Daryl Hall & John Oates and Train join forces for monumental co-headline summer 2018 tour. Tickets for the tour go on sale to the general public beginning Monday, January 29 at 10:00 AM CST.… more info »

Can’t believe there is no more Journey on this list than there is. I don’t think “Don’t Stop Believing” is their best song but I would be very hard pressed to pick a favorite out of their vast catalog. Even though I love Pink Floyd, the Stones, Zepp, Queen, and all the others, there’s just no way that Queen’s “The Show Must Go On” is better than every Journey song!

As the story goes, The Beatles movie needed a title, something other than Beatlemania, so the Beatles suggested a comment made by Ringo might work. Ringo had said they’ve worked so hard night and day that it’s a hard . . . day’s night, kind of a malapropism. Eureka! Then, once the producers had a title for the movie, they also needed a theme song. So John Lennon and Paul McCartney wrote it and the Beatles recorded it the next day. In July 1964, “A Hard Day’s Night,” the single and album, soared to #1 on the charts in both the US and UK, the first time a musical group had achieved such a feat.

Fashion and personal style was especially important for glam metal bands of the era. Performers typically wore long, dyed, hairspray-teased hair (hence the nickname, “hair metal”); makeup such as lipstick and eyeliner; gaudy clothing, including leopard-skin-printed shirts or vests and tight denim, leather, or spandex pants; and accessories such as headbands and jewelry.[73] Pioneered by the heavy metal act X Japan in the late 1980s, bands in the Japanese movement known as visual kei—which includes many nonmetal groups—emphasize elaborate costumes, hair, and makeup.[75]

27 The Who The Who is an English rock band formed in London, England in 1964 . The members are Roger Daltrey (lead singer), Pete Townshend (guitarist), John Entwistle (bassist), and Keith Moon (drums). They are best known for their live performances and hit songs Baba O’Riley, My Generation, and Won’t Get Fooled …read more.

Treble Hook is the party band you definitely want for your event. Playing upbeat rock/pop songs from the 80’s to today, Treble Hook will keep the party going all night long. Live band karaoke is also a fun way to get your guests involved in the fun. The person singing will have a video screen with the lyrics right on them, and a live band right behind them. With a very diverse song list, Treble Hook can also do events that require more themes like: 70’s disco party, classic/southern rock… (more)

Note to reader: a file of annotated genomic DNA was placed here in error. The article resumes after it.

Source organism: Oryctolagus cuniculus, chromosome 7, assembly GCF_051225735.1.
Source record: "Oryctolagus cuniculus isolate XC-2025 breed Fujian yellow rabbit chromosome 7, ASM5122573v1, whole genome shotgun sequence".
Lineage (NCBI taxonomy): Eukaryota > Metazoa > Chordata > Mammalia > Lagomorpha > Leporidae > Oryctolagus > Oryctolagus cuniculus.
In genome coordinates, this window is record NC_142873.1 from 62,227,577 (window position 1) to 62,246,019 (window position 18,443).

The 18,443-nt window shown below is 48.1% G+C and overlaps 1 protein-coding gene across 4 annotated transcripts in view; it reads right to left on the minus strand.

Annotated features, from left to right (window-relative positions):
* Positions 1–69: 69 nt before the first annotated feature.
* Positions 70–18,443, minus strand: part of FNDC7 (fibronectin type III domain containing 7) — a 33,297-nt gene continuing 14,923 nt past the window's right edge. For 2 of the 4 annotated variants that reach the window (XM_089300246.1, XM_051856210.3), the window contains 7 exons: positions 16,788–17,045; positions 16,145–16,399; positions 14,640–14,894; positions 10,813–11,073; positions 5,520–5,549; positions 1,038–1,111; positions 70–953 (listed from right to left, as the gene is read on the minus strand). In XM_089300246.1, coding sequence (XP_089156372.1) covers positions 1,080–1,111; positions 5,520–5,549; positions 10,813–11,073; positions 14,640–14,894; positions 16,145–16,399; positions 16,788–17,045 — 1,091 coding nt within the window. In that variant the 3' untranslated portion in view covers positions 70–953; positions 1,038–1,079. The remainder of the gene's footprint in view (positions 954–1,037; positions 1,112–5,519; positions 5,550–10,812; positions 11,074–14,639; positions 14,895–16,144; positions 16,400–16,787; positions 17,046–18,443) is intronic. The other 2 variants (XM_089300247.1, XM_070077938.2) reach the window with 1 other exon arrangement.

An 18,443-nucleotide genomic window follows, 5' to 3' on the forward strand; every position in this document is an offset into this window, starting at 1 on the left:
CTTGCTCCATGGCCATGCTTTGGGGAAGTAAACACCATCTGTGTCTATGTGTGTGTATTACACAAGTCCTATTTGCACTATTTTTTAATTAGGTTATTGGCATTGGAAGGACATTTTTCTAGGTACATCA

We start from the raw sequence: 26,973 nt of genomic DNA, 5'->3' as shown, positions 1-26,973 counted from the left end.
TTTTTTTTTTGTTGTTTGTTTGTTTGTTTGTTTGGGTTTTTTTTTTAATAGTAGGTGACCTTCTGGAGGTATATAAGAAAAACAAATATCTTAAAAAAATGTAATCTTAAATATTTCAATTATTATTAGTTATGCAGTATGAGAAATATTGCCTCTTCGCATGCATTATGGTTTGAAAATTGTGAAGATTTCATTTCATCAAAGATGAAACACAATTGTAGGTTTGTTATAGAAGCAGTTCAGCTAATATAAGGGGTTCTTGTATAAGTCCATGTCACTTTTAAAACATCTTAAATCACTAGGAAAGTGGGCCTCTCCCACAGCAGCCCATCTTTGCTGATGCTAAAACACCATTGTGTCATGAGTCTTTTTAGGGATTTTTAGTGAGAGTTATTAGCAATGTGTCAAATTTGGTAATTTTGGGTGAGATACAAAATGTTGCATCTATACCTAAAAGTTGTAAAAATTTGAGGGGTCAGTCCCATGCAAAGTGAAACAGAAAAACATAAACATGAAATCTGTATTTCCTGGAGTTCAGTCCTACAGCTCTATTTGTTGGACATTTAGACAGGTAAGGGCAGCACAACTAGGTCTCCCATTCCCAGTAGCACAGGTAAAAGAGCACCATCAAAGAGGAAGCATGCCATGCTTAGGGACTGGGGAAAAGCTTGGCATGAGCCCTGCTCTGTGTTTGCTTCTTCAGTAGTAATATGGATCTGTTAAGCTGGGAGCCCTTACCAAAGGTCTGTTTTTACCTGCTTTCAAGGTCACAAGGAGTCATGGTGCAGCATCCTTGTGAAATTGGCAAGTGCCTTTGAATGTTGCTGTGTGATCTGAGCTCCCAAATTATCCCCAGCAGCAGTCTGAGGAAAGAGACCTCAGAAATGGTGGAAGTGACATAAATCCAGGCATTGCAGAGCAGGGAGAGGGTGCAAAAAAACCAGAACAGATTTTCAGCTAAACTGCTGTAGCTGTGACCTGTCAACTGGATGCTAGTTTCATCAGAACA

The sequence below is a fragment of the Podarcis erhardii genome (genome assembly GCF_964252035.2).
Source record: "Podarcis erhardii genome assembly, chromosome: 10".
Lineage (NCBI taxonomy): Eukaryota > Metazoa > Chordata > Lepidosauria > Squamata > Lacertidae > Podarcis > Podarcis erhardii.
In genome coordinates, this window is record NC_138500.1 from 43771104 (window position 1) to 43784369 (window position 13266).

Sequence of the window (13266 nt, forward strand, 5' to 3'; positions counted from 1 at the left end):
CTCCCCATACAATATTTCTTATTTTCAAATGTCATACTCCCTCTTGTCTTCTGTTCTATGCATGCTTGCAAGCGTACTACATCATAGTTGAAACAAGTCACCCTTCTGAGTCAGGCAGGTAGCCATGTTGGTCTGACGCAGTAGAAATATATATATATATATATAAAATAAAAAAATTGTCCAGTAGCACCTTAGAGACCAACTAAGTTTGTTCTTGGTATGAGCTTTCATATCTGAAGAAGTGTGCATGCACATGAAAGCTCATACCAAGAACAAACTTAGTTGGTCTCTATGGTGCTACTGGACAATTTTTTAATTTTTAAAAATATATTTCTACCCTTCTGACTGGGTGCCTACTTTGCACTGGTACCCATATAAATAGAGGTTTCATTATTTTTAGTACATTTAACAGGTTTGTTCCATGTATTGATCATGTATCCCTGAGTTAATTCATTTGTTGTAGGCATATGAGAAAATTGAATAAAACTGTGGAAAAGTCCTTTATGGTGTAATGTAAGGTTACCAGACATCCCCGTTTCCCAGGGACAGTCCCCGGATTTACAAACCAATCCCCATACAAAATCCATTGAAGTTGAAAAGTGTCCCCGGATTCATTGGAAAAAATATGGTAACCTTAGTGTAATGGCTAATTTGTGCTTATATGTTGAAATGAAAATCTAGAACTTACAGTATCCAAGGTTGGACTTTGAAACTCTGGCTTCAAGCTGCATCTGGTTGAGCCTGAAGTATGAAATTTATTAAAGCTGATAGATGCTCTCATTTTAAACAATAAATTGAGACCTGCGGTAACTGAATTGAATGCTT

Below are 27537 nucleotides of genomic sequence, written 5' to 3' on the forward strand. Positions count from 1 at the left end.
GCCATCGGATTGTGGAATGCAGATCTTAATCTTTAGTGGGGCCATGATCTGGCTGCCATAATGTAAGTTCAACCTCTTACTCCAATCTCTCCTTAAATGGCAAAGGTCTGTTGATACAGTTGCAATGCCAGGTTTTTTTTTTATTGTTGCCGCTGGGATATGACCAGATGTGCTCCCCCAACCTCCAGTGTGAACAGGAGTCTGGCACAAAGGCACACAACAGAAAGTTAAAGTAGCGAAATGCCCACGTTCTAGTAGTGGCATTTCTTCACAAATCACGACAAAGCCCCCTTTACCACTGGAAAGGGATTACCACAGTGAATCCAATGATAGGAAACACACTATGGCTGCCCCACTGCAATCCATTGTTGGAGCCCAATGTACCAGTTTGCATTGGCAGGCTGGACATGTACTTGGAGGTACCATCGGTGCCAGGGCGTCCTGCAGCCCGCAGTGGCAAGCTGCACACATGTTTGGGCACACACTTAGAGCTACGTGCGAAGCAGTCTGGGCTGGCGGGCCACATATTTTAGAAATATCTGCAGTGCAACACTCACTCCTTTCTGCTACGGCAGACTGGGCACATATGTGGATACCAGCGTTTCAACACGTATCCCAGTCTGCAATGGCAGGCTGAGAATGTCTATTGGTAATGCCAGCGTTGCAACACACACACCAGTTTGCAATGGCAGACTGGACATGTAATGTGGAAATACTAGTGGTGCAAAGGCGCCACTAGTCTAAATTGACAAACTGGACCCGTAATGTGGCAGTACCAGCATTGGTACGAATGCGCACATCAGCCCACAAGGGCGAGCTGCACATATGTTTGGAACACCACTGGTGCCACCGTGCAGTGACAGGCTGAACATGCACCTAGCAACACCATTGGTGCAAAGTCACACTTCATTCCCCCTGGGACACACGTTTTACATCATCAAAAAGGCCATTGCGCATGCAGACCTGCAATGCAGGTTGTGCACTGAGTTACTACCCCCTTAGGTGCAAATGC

Classic rock formulated as a radio format in the early 1980s. It features commercially successful rock music and artists / bands from the 60s to the late 80s. The format is often referred to as album-orientated rock (aor) which is defined by use of rock album tracks with a large commercial appeal.

During the late 1960s, many psychedelic singers, such as Arthur Brown, began to create outlandish, theatrical and often macabre performances; which in itself became incredibly influential to many metal acts.[125][126][127] The American psychedelic rock band Coven, who opened for early heavy metal influencers such as Vanilla Fudge and the Yardbirds, portrayed themselves as practitioners of witchcraft or black magic, using dark—Satanic or occult—imagery in their lyrics, album art, and live performances. Live shows consisted of elaborate, theatrical “Satanic rites.” Coven’s 1969 debut album, Witchcraft Destroys Minds & Reaps Souls, featured imagery of skulls, black masses, inverted crosses, and Satan worship, and both the album artwork and the band’s live performances marked the first appearances in rock music of the sign of the horns, which would later become an important gesture in heavy metal culture.[128][129] At the same time in England, the band Black Widow were also among the first psychedelic rock bands to use occult and Satanic imagery and lyrics, though both Black Widow and Coven’s lyrical and thematic influences on heavy metal were quickly overshadowed by the darker and heavier sounds of Black Sabbath.[128][129]